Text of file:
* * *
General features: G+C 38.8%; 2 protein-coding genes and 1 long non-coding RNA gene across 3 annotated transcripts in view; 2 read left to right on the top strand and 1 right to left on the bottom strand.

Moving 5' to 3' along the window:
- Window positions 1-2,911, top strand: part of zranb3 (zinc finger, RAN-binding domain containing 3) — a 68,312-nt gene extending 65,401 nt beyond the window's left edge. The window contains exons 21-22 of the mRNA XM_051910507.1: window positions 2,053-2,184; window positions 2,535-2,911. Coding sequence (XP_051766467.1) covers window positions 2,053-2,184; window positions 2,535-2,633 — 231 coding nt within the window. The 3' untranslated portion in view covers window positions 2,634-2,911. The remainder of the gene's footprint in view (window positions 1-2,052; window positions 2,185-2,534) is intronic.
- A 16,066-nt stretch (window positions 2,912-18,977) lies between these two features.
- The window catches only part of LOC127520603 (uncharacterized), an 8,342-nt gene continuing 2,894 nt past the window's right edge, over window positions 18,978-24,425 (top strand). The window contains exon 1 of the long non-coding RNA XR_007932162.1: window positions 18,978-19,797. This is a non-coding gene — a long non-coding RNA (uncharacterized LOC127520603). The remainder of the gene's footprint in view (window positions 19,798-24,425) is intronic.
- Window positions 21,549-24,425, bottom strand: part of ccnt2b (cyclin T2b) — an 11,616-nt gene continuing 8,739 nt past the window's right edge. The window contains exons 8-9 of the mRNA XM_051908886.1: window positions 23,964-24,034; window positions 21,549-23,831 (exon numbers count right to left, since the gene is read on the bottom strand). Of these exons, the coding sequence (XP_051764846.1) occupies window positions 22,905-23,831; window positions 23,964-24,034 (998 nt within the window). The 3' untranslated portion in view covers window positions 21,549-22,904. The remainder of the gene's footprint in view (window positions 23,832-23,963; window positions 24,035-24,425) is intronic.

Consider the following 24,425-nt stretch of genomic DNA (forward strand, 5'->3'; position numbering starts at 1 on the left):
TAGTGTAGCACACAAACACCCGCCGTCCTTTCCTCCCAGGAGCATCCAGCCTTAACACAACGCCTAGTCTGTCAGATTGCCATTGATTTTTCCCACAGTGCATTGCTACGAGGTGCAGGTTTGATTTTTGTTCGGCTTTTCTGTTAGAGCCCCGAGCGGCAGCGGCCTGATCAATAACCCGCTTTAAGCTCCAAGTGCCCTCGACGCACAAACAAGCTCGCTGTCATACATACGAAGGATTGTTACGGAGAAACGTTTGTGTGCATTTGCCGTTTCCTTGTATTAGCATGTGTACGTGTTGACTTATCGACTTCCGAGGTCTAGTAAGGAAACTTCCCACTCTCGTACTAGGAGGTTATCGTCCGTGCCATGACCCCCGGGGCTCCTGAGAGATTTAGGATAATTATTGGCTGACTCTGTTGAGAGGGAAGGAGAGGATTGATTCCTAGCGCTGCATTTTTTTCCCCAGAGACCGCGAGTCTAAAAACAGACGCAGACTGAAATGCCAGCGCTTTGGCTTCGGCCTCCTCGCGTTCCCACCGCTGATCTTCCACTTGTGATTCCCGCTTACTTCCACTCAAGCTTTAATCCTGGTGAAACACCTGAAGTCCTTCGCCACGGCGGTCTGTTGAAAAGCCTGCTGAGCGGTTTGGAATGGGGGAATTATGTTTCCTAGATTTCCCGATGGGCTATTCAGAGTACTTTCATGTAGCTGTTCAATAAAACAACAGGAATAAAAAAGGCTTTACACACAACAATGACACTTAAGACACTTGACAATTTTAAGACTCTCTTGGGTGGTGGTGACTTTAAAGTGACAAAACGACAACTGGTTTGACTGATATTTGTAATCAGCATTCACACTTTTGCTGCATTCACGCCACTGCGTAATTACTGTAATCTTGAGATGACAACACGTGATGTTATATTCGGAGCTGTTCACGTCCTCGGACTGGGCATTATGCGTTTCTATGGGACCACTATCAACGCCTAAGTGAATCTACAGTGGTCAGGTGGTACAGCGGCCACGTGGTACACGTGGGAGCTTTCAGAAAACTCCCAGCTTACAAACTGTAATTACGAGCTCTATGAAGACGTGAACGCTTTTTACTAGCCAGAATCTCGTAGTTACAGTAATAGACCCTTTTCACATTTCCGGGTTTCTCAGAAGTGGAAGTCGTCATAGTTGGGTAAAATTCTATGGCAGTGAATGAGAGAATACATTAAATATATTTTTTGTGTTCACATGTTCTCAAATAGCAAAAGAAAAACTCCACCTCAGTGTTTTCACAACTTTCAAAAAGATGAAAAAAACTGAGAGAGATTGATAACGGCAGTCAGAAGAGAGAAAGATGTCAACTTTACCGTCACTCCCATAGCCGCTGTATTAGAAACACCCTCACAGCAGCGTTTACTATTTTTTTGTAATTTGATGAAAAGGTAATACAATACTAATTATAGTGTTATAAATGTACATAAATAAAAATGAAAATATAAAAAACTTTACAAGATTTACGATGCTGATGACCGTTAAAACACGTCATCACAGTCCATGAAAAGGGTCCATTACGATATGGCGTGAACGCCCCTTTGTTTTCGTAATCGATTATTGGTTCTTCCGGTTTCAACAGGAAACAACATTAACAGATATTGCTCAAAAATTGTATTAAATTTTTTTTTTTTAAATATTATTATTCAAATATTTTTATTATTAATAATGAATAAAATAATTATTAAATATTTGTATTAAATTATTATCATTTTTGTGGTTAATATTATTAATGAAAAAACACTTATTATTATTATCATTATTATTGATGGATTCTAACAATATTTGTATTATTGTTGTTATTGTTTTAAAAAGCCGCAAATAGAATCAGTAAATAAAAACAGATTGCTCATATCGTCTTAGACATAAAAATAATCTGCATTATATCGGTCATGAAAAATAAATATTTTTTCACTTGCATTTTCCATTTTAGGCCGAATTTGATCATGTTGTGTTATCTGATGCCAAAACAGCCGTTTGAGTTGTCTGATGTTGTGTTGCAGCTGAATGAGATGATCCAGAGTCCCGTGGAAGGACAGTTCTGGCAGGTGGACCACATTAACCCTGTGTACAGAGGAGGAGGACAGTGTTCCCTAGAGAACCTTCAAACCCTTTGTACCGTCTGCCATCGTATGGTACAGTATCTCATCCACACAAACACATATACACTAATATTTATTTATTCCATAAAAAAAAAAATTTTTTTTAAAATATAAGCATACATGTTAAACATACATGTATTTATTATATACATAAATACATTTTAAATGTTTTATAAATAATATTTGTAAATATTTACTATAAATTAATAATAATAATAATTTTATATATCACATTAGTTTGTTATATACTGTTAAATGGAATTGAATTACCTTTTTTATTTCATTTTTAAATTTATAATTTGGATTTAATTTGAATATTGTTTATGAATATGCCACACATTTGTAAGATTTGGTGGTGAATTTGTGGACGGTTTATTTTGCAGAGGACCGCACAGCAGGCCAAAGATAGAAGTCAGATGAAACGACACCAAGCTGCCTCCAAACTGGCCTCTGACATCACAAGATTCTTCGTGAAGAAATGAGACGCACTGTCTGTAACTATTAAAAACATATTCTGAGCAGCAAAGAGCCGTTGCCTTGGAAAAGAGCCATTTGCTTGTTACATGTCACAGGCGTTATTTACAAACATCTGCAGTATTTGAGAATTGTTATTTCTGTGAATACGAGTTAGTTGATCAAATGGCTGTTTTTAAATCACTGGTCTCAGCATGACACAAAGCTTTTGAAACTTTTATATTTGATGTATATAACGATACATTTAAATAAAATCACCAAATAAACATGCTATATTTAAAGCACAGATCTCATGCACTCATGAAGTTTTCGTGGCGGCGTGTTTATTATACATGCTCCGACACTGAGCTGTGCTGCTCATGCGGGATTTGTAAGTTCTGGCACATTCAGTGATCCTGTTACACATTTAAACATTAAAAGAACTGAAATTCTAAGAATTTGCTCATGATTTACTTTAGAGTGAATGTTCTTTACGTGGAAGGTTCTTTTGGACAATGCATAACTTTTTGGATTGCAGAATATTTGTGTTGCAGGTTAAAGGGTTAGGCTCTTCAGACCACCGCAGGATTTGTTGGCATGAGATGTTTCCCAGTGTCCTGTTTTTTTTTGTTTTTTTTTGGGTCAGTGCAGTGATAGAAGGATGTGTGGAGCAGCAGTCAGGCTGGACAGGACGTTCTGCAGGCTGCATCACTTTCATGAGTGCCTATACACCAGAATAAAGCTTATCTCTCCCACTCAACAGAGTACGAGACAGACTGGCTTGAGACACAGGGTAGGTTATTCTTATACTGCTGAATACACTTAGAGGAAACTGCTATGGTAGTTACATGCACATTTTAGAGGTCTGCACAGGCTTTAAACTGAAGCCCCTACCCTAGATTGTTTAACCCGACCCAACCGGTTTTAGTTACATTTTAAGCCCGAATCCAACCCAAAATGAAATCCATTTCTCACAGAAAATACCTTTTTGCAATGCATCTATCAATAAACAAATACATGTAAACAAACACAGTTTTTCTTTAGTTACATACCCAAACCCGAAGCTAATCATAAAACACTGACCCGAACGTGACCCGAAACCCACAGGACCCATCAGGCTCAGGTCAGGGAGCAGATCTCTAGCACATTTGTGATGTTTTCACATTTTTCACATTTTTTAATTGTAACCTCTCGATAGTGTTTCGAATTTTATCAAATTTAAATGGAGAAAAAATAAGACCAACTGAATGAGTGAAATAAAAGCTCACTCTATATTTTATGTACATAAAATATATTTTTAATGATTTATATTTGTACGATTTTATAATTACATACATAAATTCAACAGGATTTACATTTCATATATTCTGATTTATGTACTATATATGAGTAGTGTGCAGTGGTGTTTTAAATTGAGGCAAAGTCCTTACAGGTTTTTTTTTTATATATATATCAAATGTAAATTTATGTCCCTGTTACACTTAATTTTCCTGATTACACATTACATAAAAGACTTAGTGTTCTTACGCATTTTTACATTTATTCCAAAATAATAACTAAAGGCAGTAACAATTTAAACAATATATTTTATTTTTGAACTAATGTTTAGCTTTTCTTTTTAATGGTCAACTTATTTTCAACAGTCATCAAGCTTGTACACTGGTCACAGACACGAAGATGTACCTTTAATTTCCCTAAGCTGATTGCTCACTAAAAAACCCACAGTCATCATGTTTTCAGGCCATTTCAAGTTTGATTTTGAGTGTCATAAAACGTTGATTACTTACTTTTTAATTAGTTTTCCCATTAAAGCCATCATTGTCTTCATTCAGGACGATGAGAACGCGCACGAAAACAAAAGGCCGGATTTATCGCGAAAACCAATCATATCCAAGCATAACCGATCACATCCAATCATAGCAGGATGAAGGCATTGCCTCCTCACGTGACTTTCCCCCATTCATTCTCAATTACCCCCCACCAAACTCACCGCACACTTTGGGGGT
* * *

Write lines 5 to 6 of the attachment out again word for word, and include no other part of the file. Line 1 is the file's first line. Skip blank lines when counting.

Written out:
- The window catches only part of LOC127520603 (uncharacterized), an 8,342-nt gene continuing 2,894 nt past the window's right edge, over window positions 18,978-24,425 (top strand). The window contains exon 1 of the long non-coding RNA XR_007932162.1: window positions 18,978-19,797. This is a non-coding gene — a long non-coding RNA (uncharacterized LOC127520603). The remainder of the gene's footprint in view (window positions 19,798-24,425) is intronic.
- Window positions 21,549-24,425, bottom strand: part of ccnt2b (cyclin T2b) — an 11,616-nt gene continuing 8,739 nt past the window's right edge. The window contains exons 8-9 of the mRNA XM_051908886.1: window positions 23,964-24,034; window positions 21,549-23,831 (exon numbers count right to left, since the gene is read on the bottom strand). Of these exons, the coding sequence (XP_051764846.1) occupies window positions 22,905-23,831; window positions 23,964-24,034 (998 nt within the window). The 3' untranslated portion in view covers window positions 21,549-22,904. The remainder of the gene's footprint in view (window positions 23,832-23,963; window positions 24,035-24,425) is intronic.